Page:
Replacing timber windows in heritage buildings: The Sash Window Workshop’s top tips

Deciding on the windows is an important part of a building project. The decision not only affects the look of the property but also affects the thermal efficiency, says Richard Dollar, Managing Director at The Sash Window Workshop.

Richard Dollar

Managing Director at The Sash Window Workshop

Do you need to replace the whole window?

Firstly, check if the frame is in good condition. If only the moving parts of the window are in a bad condition, you may be able to install new sashes into the existing window frames. This allows you to upgrade the window to double glazing without having to replace the frame.

Deciding on the right style

If you are planning an extension or refurbishment to an existing period property, high attention to detail is required to ensure that the property’s character is not lost.

Make sure that the new windows are in the same style as the original windows. This means checking various specifications. For example, for sash windows, make sure that they have the same designs for any sash horns, moulding, glazing bars and finish.

Is the building listed or in an article 4 conservation area?

If the building is listed or in an article 4 conservation area, planning permission will be required to make changes to the windows. Double glazing may be permitted, but you may be required to use heritage double glazing, which uses a slim profile double glazed unit, as opposed to standard double glazing.

Material choice

Traditional properties often suit timber windows as they are more period-appropriate. When maintained and painted properly, timber windows can last for over 100 years.

High-quality timber windows can offer great durability and energy efficiency.

However, not all timber offers the same longevity. When choosing a timber, check its durability and stability. Accoya is a popular choice as it is extremely durable, has high stability and comes with a 50-year anti-rot guarantee.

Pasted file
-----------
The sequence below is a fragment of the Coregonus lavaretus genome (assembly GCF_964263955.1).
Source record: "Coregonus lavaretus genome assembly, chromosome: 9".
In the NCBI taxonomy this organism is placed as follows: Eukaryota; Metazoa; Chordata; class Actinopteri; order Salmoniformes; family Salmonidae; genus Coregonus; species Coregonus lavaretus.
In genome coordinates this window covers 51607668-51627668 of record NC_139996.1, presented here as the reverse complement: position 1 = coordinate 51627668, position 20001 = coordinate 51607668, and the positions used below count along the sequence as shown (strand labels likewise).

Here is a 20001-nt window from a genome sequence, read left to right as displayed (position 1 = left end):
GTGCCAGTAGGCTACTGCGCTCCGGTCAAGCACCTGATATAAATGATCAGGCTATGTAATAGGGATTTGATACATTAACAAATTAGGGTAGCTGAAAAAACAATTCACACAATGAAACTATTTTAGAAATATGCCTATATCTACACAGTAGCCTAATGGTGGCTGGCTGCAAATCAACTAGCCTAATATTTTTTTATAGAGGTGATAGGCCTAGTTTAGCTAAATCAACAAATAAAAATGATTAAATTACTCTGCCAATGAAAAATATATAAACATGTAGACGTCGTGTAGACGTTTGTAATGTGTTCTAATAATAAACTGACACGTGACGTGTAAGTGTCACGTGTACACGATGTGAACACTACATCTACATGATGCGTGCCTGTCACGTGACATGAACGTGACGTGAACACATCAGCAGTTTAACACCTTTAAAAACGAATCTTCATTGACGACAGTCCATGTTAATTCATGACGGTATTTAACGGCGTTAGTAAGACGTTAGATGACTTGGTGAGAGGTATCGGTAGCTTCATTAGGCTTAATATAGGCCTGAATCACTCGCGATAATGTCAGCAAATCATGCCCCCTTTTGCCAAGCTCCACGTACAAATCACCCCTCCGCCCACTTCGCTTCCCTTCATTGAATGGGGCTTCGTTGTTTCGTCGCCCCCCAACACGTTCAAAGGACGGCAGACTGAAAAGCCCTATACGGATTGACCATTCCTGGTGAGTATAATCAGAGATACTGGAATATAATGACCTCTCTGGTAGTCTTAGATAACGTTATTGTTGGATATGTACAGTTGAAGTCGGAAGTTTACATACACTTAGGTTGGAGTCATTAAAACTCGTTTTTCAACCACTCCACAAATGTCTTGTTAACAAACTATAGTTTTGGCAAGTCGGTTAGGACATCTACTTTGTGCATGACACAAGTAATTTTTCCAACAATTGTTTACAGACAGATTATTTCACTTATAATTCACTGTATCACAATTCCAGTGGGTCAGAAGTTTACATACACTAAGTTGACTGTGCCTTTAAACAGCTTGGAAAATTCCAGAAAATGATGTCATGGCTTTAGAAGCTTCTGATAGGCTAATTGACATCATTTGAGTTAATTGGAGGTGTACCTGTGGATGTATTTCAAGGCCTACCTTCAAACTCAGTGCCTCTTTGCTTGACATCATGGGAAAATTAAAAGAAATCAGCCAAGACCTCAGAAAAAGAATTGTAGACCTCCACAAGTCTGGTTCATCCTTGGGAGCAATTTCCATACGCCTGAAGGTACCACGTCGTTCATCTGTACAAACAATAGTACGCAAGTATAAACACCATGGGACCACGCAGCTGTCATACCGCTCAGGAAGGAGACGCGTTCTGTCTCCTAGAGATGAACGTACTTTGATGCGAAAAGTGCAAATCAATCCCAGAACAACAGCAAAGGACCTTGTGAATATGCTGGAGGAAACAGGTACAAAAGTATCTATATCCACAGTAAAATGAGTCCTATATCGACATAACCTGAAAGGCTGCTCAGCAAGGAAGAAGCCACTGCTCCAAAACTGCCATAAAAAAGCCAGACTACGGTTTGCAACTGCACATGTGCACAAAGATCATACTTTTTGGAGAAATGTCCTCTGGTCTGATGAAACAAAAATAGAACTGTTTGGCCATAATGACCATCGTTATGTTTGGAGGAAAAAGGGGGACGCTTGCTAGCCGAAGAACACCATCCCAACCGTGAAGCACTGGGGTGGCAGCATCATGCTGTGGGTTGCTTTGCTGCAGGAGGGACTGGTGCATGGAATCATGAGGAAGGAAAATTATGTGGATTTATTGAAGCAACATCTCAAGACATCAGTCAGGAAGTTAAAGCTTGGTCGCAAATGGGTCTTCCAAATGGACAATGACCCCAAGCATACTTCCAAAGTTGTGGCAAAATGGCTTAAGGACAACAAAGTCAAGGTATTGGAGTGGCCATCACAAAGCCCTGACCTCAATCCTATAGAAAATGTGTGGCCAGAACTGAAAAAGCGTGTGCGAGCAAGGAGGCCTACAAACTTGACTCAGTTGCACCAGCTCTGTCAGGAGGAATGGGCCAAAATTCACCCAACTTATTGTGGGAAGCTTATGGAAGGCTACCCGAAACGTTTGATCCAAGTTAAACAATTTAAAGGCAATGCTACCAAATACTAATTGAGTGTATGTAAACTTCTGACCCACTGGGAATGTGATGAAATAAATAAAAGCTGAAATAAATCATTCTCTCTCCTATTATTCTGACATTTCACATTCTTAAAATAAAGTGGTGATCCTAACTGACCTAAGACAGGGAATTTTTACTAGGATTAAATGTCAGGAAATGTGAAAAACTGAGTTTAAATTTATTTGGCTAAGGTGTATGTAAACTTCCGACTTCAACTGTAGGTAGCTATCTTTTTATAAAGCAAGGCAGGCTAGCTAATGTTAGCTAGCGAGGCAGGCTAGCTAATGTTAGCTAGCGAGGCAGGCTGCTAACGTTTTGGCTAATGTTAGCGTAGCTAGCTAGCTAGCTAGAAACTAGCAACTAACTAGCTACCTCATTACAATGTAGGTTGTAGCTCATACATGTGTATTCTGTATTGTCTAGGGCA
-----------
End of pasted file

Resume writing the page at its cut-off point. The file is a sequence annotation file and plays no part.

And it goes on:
Glass options

When choosing the type of glass, consider what the room will be used for. For example, a bathroom window will often want a smaller window with privacy glass, stopping passers-by from seeing into the property.

In contrast, a living room or kitchen may suit a window with clear glass, allowing the occupant to look out onto the garden.

Choosing a supplier

Check that the supplier has experience working on similar projects and that installers are registered with FENSA.

Ask about U-values and check that new windows are draught-proofed on installation. This will allow you to check how energy-efficient new windows will be.

Check the company’s accreditations. Look out for whether they are members of the British Woodworking Federation or the SafeContractor scheme – if they are working on your site, it is important to ensure that they undergo the necessary health and safety training.

Finally, it is also important to check and query their guarantees – they should be able to tell you exactly what is and isn’t covered by each of the guarantees; no individual guarantee will cover everything.

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